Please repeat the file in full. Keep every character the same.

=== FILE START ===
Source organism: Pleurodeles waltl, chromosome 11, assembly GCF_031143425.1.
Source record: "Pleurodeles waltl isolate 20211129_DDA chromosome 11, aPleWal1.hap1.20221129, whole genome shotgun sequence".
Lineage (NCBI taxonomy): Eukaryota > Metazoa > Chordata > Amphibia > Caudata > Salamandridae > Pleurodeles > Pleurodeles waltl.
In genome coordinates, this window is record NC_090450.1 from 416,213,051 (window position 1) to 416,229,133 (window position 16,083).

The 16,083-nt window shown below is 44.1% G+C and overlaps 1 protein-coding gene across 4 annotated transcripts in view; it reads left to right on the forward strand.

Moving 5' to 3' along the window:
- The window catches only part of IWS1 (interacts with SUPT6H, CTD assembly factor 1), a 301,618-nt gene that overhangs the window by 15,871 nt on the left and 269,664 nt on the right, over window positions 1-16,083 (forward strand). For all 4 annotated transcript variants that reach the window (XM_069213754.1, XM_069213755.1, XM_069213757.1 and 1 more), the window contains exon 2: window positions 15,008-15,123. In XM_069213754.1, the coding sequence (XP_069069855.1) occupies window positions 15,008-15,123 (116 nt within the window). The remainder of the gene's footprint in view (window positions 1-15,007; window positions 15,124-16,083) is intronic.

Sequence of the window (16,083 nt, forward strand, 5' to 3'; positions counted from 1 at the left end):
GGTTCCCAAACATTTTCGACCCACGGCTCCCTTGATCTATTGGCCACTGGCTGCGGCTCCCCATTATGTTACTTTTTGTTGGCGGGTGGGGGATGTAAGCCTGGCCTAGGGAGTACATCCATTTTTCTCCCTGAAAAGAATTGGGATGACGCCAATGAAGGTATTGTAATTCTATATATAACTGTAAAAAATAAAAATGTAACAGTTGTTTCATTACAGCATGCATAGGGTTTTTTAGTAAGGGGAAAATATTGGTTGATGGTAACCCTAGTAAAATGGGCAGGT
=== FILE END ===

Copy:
Source organism: Pleurodeles waltl, chromosome 11, assembly GCF_031143425.1.
Source record: "Pleurodeles waltl isolate 20211129_DDA chromosome 11, aPleWal1.hap1.20221129, whole genome shotgun sequence".
Lineage (NCBI taxonomy): Eukaryota > Metazoa > Chordata > Amphibia > Caudata > Salamandridae > Pleurodeles > Pleurodeles waltl.
In genome coordinates, this window is record NC_090450.1 from 416,213,051 (window position 1) to 416,229,133 (window position 16,083).

The 16,083-nt window shown below is 44.1% G+C and overlaps 1 protein-coding gene across 4 annotated transcripts in view; it reads left to right on the forward strand.

Moving 5' to 3' along the window:
- The window catches only part of IWS1 (interacts with SUPT6H, CTD assembly factor 1), a 301,618-nt gene that overhangs the window by 15,871 nt on the left and 269,664 nt on the right, over window positions 1-16,083 (forward strand). For all 4 annotated transcript variants that reach the window (XM_069213754.1, XM_069213755.1, XM_069213757.1 and 1 more), the window contains exon 2: window positions 15,008-15,123. In XM_069213754.1, the coding sequence (XP_069069855.1) occupies window positions 15,008-15,123 (116 nt within the window). The remainder of the gene's footprint in view (window positions 1-15,007; window positions 15,124-16,083) is intronic.

Sequence of the window (16,083 nt, forward strand, 5' to 3'; positions counted from 1 at the left end):
GGTTCCCAAACATTTTCGACCCACGGCTCCCTTGATCTATTGGCCACTGGCTGCGGCTCCCCATTATGTTACTTTTTGTTGGCGGGTGGGGGATGTAAGCCTGGCCTAGGGAGTACATCCATTTTTCTCCCTGAAAAGAATTGGGATGACGCCAATGAAGGTATTGTAATTCTATATATAACTGTAAAAAATAAAAATGTAACAGTTGTTTCATTACAGCATGCATAGGGTTTTTTAGTAAGGGGAAAATATTGGTTGATGGTAACCCTAGTAAAATGGGCAGGT